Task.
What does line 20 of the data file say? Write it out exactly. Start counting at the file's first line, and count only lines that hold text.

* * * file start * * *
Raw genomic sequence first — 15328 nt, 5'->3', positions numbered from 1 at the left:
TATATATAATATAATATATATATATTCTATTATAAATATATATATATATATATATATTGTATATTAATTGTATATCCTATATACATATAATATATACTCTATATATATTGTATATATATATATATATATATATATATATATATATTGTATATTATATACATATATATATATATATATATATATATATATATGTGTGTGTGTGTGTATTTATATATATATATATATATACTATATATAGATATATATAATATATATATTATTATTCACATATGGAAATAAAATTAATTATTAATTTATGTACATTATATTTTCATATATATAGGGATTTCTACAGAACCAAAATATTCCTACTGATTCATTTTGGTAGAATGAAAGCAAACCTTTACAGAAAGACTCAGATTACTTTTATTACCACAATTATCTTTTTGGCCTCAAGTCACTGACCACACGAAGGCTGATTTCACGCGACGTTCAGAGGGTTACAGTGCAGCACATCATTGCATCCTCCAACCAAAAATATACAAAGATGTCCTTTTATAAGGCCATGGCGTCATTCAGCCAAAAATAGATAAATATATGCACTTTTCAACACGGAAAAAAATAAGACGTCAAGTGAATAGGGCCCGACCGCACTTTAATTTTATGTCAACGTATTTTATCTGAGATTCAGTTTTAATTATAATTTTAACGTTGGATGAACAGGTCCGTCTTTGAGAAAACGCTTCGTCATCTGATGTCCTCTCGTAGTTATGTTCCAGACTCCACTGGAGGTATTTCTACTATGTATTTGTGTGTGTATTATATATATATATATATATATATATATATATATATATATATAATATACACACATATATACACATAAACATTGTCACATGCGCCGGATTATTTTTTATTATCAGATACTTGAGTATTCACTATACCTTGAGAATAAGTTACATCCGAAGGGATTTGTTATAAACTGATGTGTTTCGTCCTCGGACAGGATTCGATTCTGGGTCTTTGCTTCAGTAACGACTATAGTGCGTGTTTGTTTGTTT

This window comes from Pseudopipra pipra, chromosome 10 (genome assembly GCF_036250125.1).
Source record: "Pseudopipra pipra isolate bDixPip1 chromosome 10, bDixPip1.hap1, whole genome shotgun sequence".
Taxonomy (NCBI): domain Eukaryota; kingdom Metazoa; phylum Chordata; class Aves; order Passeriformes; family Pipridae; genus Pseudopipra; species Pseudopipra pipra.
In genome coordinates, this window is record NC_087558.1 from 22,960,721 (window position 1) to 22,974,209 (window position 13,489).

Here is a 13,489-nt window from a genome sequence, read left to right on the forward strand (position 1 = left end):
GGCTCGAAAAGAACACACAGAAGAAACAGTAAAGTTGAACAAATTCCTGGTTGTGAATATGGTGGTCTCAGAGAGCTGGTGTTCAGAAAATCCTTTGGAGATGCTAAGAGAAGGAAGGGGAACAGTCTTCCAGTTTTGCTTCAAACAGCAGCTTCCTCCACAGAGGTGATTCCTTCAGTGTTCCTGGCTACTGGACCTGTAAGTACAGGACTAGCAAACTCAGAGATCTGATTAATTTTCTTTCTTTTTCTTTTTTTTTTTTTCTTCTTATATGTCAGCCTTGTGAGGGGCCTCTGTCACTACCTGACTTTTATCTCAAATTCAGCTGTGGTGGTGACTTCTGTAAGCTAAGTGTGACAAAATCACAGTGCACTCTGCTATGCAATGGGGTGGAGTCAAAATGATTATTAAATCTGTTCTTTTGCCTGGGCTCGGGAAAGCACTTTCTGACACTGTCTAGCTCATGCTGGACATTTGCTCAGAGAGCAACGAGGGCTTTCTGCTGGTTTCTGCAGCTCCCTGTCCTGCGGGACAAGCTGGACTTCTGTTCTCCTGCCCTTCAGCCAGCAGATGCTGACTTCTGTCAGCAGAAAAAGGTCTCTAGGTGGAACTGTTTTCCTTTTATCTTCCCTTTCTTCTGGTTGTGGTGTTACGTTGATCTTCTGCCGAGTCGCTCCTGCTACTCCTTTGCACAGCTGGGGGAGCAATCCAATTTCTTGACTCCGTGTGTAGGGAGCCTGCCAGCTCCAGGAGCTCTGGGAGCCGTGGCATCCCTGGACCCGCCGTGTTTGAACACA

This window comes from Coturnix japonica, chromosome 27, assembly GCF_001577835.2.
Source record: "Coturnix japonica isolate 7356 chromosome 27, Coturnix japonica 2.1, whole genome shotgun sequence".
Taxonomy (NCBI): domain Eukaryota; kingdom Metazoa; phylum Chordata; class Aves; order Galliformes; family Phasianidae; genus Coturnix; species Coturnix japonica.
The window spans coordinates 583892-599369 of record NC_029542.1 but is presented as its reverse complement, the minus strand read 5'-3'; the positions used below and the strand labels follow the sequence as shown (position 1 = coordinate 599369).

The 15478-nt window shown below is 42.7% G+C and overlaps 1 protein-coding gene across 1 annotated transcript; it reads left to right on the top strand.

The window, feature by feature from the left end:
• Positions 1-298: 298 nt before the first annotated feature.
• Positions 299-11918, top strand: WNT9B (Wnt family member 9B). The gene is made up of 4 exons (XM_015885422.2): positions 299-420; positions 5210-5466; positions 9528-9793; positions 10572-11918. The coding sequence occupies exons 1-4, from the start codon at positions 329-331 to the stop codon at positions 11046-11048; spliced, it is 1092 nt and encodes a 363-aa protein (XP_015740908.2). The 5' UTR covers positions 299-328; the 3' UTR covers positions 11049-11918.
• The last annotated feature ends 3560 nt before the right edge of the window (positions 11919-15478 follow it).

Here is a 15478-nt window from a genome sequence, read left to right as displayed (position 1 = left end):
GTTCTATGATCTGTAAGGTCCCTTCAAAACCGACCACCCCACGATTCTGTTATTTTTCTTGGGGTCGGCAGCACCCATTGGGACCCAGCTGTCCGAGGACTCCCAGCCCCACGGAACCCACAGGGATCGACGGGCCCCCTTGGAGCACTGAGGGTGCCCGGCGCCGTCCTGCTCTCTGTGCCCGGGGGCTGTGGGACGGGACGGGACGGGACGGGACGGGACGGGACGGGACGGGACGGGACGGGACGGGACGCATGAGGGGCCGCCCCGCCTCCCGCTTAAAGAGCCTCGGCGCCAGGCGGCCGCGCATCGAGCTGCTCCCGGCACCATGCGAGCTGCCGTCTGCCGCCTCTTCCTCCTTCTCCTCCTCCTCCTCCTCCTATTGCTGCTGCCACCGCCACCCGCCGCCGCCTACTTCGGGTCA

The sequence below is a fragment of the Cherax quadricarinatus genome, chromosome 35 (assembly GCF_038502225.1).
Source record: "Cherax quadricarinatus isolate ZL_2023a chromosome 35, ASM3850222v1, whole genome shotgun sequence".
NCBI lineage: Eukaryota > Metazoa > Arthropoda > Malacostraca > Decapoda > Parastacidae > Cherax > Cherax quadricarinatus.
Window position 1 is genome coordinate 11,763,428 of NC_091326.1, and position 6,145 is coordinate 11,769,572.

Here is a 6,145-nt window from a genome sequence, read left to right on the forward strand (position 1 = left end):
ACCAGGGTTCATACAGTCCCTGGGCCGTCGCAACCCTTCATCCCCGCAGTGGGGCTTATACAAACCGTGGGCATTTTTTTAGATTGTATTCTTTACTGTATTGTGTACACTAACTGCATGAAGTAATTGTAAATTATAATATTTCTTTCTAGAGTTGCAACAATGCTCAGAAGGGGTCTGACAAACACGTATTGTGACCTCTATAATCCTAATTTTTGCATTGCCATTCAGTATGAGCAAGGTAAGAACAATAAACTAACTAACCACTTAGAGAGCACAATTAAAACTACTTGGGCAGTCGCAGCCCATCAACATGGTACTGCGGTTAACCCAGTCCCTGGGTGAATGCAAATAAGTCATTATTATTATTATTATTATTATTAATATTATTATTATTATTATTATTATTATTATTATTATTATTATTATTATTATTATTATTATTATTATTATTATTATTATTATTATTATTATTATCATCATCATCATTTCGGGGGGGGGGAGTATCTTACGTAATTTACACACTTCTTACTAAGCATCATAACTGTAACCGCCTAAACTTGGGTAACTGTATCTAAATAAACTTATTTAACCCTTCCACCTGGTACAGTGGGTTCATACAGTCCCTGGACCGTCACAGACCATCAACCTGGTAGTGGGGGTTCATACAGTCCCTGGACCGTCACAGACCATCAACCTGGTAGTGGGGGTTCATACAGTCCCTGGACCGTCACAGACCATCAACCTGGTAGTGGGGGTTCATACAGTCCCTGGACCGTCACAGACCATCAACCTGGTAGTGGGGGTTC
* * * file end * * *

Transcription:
The sequence below is a fragment of the Cherax quadricarinatus genome, chromosome 35 (assembly GCF_038502225.1).